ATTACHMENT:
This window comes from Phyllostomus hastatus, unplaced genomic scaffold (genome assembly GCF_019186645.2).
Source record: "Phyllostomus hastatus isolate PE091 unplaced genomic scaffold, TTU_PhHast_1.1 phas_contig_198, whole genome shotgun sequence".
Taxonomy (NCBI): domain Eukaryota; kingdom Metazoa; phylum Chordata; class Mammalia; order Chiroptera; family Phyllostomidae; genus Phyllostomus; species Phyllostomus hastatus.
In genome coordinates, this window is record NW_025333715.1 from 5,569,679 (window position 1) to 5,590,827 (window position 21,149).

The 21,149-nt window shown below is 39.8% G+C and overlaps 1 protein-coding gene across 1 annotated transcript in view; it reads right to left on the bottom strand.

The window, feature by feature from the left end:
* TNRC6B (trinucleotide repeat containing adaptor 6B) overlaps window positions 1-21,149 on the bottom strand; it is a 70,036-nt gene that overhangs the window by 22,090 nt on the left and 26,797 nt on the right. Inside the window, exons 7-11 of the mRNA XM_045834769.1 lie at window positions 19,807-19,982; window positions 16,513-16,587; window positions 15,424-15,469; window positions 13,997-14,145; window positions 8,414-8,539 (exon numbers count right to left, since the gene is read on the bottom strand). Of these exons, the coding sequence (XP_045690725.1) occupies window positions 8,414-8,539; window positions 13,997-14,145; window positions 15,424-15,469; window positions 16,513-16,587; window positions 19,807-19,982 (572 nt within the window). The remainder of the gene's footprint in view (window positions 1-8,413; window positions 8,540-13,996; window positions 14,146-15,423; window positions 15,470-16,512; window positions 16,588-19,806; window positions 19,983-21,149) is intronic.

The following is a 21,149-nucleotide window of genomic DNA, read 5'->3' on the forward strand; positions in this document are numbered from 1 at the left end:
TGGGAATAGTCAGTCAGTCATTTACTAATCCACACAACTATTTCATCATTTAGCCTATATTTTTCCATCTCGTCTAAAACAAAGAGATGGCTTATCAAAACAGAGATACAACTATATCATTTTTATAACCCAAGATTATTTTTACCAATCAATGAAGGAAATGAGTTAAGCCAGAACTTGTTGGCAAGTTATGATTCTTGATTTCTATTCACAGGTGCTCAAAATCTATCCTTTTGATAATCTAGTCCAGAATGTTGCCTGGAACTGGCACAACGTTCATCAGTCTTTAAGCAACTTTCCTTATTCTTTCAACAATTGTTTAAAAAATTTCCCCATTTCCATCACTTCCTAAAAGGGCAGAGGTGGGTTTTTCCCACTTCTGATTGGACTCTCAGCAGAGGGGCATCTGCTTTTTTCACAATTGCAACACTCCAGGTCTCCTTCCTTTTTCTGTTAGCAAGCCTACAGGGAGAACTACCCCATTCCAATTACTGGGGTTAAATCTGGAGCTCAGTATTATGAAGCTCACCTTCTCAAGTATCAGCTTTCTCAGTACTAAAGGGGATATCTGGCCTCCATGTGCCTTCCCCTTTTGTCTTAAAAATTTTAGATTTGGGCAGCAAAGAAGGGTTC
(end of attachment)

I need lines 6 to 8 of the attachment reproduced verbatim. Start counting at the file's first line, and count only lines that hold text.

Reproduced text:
The window, feature by feature from the left end:
* TNRC6B (trinucleotide repeat containing adaptor 6B) overlaps window positions 1-21,149 on the bottom strand; it is a 70,036-nt gene that overhangs the window by 22,090 nt on the left and 26,797 nt on the right. Inside the window, exons 7-11 of the mRNA XM_045834769.1 lie at window positions 19,807-19,982; window positions 16,513-16,587; window positions 15,424-15,469; window positions 13,997-14,145; window positions 8,414-8,539 (exon numbers count right to left, since the gene is read on the bottom strand). Of these exons, the coding sequence (XP_045690725.1) occupies window positions 8,414-8,539; window positions 13,997-14,145; window positions 15,424-15,469; window positions 16,513-16,587; window positions 19,807-19,982 (572 nt within the window). The remainder of the gene's footprint in view (window positions 1-8,413; window positions 8,540-13,996; window positions 14,146-15,423; window positions 15,470-16,512; window positions 16,588-19,806; window positions 19,983-21,149) is intronic.

The following is a 21,149-nucleotide window of genomic DNA, read 5'->3' on the forward strand; positions in this document are numbered from 1 at the left end: